30 per cent of the generation capacity almost always remains under maintenance and therefore even the power generated is not fully available for consumption, explains a highly placed source at the Power Grid Company of Bangladesh, which is responsible for transmission of generated power to the power distributors. At the current state, an additional 1,200 to 1,500 megawatt is required to overcome the generation loss from maintenance, he says.

‘Maintenance is a continuous process which takes place through a rotational policy, but there needs to be additional power units to backup the maintenance process,’ he explains.

Fund crisis has always been a setback for the power sector. But more recently, contracts have been awarded for two projects in Siddhirganj and Fenchuganj that can increase the generation by 330 megawatt. The five power units, two in Siddhirganj with 120 megawatt each and another three in Fenchuganj generating 30 megawatt each are expected to be commissioned by the next year.

The loot and plunder

With the massive anticorruption drives against the former ministers, bureaucrats and businessmen, the power development board realised hundreds of crores of taka from its bill defaulters. In the meantime its revenue shot up to Tk 5,000 crore this year, increasing by 110 per cent from the previous year. Inside sources point out a massive change in the power sector’s tender processing, which until the last year could not be carried out without unhealthy political interference and influence.

‘It has been a significant development for us not to have any political interference in the last tender process for 10 small power plants,’ says a highly placed source with the Power Cell under the Ministry of Power, Energy and Mineral Resources.

Inside sources at the power ministry reveal the extent of corruption that existed in the power ministry and interest groups. From ministers to the prime minister’s office, almost every individual got a cut when a power company was awarded a tender. In the last five years, a number of tenders have been announced and then called off because it did not provide enough benefits to the officials of the previous government, says ministry officials.

‘Just for the Fenchuganj power station generating 90 megawatt, tenders were called five times, which has been the highest number of calls since the BNP government came to power,’ a highly placed source at the power ministry informed New Age. It has also been reported that a number of companies have been asked to resubmit tenders in order for them to win on the lowest quote. Meanwhile a number of power projects that were initiated during the tenure of Awami League were revoked by the BNP government right after assuming power.

The future

The picturesque beauty of rural Bangladesh makes it appear like a piece of heaven at times. But far beyond the crop fields, in the small mud and wicker huts, the farmers and villagers do not even have a cooling fan or light to give them relief from the heat. The national power grid does not have most of Bangladesh covered under its existing capacity.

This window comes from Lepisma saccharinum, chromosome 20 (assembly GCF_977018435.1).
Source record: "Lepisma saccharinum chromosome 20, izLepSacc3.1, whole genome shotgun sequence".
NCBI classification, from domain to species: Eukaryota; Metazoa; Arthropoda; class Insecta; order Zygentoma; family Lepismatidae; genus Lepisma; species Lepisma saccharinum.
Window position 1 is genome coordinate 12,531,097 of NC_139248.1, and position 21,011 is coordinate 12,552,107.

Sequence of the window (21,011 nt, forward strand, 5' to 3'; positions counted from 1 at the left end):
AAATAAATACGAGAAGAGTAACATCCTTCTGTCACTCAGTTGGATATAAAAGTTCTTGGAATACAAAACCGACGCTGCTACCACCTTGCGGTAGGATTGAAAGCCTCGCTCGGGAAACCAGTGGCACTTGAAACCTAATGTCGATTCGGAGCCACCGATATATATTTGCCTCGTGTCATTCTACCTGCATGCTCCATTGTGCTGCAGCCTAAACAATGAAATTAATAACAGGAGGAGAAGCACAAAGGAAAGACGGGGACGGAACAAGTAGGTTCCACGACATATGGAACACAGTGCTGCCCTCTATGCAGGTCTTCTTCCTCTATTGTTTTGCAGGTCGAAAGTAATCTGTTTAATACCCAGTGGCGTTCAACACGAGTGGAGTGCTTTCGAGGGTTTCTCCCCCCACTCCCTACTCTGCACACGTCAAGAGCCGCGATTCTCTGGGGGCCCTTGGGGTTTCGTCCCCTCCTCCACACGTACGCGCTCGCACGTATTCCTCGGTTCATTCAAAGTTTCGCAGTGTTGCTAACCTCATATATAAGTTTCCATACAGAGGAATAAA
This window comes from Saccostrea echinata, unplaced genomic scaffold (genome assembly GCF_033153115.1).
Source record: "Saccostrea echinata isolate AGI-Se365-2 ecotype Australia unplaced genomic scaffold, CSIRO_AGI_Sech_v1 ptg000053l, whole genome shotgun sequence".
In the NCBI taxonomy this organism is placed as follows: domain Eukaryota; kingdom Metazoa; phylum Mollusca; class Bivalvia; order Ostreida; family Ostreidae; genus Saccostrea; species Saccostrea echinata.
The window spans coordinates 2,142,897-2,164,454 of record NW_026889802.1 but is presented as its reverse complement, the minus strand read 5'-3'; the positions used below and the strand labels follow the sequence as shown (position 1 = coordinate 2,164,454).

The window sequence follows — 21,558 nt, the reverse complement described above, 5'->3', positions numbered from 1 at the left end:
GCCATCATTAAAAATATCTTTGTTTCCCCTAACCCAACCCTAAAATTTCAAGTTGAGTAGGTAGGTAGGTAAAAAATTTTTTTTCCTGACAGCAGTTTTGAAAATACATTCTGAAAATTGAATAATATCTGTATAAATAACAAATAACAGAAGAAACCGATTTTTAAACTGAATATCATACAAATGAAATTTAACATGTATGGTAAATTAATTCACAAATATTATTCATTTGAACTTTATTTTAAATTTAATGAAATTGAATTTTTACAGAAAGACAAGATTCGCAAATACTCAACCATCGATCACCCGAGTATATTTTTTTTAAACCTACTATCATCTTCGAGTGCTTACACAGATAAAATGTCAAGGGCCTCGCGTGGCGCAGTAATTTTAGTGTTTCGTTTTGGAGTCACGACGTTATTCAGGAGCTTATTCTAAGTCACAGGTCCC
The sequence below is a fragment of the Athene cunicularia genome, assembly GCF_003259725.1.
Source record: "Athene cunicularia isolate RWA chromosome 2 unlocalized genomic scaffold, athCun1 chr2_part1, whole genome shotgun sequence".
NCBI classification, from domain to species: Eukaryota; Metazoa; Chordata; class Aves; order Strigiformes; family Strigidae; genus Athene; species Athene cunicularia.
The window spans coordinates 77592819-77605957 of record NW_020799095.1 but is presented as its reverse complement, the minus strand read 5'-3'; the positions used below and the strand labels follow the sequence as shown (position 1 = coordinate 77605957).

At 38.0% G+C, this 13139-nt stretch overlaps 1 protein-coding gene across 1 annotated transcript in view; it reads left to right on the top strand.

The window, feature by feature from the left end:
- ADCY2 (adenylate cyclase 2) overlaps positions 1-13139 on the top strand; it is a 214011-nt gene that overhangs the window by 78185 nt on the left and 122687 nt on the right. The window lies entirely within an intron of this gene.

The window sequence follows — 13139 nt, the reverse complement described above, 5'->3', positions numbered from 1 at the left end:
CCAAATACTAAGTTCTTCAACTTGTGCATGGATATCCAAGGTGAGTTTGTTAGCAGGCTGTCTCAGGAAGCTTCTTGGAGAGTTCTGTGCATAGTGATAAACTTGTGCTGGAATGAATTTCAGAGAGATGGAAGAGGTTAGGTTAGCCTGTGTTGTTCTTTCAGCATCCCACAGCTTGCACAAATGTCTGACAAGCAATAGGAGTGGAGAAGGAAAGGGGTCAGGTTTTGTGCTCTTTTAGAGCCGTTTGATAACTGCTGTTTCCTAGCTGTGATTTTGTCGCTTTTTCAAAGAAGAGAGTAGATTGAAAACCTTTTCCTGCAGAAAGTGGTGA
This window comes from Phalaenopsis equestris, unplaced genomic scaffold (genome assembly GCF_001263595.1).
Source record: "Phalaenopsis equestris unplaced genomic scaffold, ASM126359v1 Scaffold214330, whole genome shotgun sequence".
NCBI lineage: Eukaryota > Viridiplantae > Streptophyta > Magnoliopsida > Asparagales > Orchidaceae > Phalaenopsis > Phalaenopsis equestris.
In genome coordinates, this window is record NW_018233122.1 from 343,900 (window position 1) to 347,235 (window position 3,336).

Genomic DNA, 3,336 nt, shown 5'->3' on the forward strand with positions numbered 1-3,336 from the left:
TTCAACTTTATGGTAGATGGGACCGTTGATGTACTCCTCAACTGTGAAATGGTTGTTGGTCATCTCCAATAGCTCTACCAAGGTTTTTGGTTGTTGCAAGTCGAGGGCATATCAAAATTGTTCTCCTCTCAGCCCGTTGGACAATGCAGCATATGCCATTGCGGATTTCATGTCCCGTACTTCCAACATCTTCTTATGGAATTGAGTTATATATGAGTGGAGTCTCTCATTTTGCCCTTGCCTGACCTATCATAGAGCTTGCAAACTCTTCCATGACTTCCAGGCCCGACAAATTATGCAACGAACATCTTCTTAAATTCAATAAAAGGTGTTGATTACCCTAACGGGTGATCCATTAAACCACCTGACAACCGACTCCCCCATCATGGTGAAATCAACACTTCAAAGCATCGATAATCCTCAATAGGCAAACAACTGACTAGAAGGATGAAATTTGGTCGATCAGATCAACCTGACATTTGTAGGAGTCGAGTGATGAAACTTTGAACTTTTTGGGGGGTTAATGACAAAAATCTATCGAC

According to official statistics, 58 per cent of the nation remains in darkness during night time, dependent upon the natural light of the day. More than 40,000 villages are out of the national power grid, a reason contributing to national poverty.

No distribution system is available in any of those power deprived zones. ‘The PGCB has enough resources for transmission but unless we can find a distributor we cannot supply in these areas,’ says the PGCB source.

The power division has set a timeframe of another 13 years by when it will be able to distribute electricity nationally. And though the installed capacity of power plants as of today is estimated at 6,441 megawatt, according to the government’s assessment, by the year 2020, installed capacity is expected to increase to 17,765 megawatt.

‘As many as seven power units with an expected generation of 1,160 megawatt await construction under definite commitment of installation,’ reveal sources at the power sector, assuring that funds for six of them have been confirmed.

The power plants comprising the seven units are expected to go into operation by 2012. In the meanwhile, the government has agreed to install another six to eight rental power plants generating 300 megawatt for the next three years. However, as soon as the mainstream power plants are completed, the privately run rental power plants will be closed down.

‘It is difficult to say whether the entire nation could be covered under the national power grid by 2020,’ says top official of the power division. The development project depends on the availability of gas, fuel, power generation, demand, efficiency of the power units and the timeframe.

‘Resources have to be developed to meet the 2020 target. The existing gas reserve will cover approximately 50 per cent of the 2020 target,’ says Jalil, the Power Cell’s chief.

Though the government has received much praise in recent times for meeting almost the full demand, the fact remains that only 40 per cent of the entire population is under the national power grid.

The government is taking steps to extend power generation but when the resources are limited, there is not much opportunity, regrets the power development board’s chief, Khizir.

To provide power service to all people by the year 2020, the government has initiated a number of time bound development plan. Investment required for implementation of the plans have been assessed at US $3 billion up to the year 2007 and US $4.5 billion between 2007 and 2012 while another US $7.0 billion during and 2012-2020 timeframe, reveals a power cell statement.

This article was first published in New Age Xtra on September 28, 2007 http://www.newagebd.com/2007/sep/28/sep28/xtra_cover.html